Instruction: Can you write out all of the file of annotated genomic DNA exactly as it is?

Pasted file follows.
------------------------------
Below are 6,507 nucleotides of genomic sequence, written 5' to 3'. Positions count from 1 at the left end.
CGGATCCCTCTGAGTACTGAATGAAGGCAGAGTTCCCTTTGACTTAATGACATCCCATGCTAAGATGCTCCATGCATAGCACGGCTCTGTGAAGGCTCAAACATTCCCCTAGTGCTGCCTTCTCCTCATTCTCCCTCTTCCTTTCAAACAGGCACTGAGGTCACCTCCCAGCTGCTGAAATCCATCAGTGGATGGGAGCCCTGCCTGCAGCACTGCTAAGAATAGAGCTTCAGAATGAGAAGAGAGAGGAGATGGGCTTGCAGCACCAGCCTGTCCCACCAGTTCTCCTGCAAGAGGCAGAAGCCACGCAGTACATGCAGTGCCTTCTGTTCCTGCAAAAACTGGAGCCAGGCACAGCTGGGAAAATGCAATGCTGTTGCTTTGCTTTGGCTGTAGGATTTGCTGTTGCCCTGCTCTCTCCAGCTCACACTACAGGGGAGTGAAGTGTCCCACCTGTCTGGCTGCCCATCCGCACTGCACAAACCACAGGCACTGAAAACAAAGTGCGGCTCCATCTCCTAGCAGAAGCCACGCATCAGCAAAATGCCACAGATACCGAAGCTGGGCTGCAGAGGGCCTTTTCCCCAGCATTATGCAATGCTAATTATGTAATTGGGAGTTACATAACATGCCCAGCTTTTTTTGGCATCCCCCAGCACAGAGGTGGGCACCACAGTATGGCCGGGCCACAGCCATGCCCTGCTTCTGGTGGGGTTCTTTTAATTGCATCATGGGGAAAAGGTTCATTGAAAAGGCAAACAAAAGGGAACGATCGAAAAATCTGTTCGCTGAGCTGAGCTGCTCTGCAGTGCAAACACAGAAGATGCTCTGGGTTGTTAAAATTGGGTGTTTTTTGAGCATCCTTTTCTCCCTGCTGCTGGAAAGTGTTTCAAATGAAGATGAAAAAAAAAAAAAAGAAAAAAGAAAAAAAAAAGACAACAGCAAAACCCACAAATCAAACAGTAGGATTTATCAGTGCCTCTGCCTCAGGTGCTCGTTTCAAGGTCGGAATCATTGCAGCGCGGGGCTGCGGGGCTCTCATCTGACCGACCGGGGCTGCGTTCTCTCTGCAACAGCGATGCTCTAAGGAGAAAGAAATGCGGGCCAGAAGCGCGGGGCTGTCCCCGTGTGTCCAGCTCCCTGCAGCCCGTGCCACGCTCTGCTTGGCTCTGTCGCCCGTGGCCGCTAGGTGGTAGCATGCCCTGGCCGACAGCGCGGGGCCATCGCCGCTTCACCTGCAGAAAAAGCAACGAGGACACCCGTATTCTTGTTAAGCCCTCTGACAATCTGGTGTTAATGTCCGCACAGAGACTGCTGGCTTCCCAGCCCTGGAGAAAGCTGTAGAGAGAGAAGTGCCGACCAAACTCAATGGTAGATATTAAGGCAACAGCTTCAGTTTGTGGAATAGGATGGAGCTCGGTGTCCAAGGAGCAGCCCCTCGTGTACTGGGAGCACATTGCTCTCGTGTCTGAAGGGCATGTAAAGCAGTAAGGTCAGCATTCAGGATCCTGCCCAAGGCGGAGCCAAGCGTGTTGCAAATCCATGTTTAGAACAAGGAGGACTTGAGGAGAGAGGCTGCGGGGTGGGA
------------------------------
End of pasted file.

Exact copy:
Below are 6,507 nucleotides of genomic sequence, written 5' to 3'. Positions count from 1 at the left end.
CGGATCCCTCTGAGTACTGAATGAAGGCAGAGTTCCCTTTGACTTAATGACATCCCATGCTAAGATGCTCCATGCATAGCACGGCTCTGTGAAGGCTCAAACATTCCCCTAGTGCTGCCTTCTCCTCATTCTCCCTCTTCCTTTCAAACAGGCACTGAGGTCACCTCCCAGCTGCTGAAATCCATCAGTGGATGGGAGCCCTGCCTGCAGCACTGCTAAGAATAGAGCTTCAGAATGAGAAGAGAGAGGAGATGGGCTTGCAGCACCAGCCTGTCCCACCAGTTCTCCTGCAAGAGGCAGAAGCCACGCAGTACATGCAGTGCCTTCTGTTCCTGCAAAAACTGGAGCCAGGCACAGCTGGGAAAATGCAATGCTGTTGCTTTGCTTTGGCTGTAGGATTTGCTGTTGCCCTGCTCTCTCCAGCTCACACTACAGGGGAGTGAAGTGTCCCACCTGTCTGGCTGCCCATCCGCACTGCACAAACCACAGGCACTGAAAACAAAGTGCGGCTCCATCTCCTAGCAGAAGCCACGCATCAGCAAAATGCCACAGATACCGAAGCTGGGCTGCAGAGGGCCTTTTCCCCAGCATTATGCAATGCTAATTATGTAATTGGGAGTTACATAACATGCCCAGCTTTTTTTGGCATCCCCCAGCACAGAGGTGGGCACCACAGTATGGCCGGGCCACAGCCATGCCCTGCTTCTGGTGGGGTTCTTTTAATTGCATCATGGGGAAAAGGTTCATTGAAAAGGCAAACAAAAGGGAACGATCGAAAAATCTGTTCGCTGAGCTGAGCTGCTCTGCAGTGCAAACACAGAAGATGCTCTGGGTTGTTAAAATTGGGTGTTTTTTGAGCATCCTTTTCTCCCTGCTGCTGGAAAGTGTTTCAAATGAAGATGAAAAAAAAAAAAAAGAAAAAAGAAAAAAAAAAGACAACAGCAAAACCCACAAATCAAACAGTAGGATTTATCAGTGCCTCTGCCTCAGGTGCTCGTTTCAAGGTCGGAATCATTGCAGCGCGGGGCTGCGGGGCTCTCATCTGACCGACCGGGGCTGCGTTCTCTCTGCAACAGCGATGCTCTAAGGAGAAAGAAATGCGGGCCAGAAGCGCGGGGCTGTCCCCGTGTGTCCAGCTCCCTGCAGCCCGTGCCACGCTCTGCTTGGCTCTGTCGCCCGTGGCCGCTAGGTGGTAGCATGCCCTGGCCGACAGCGCGGGGCCATCGCCGCTTCACCTGCAGAAAAAGCAACGAGGACACCCGTATTCTTGTTAAGCCCTCTGACAATCTGGTGTTAATGTCCGCACAGAGACTGCTGGCTTCCCAGCCCTGGAGAAAGCTGTAGAGAGAGAAGTGCCGACCAAACTCAATGGTAGATATTAAGGCAACAGCTTCAGTTTGTGGAATAGGATGGAGCTCGGTGTCCAAGGAGCAGCCCCTCGTGTACTGGGAGCACATTGCTCTCGTGTCTGAAGGGCATGTAAAGCAGTAAGGTCAGCATTCAGGATCCTGCCCAAGGCGGAGCCAAGCGTGTTGCAAATCCATGTTTAGAACAAGGAGGACTTGAGGAGAGAGGCTGCGGGGTGGGA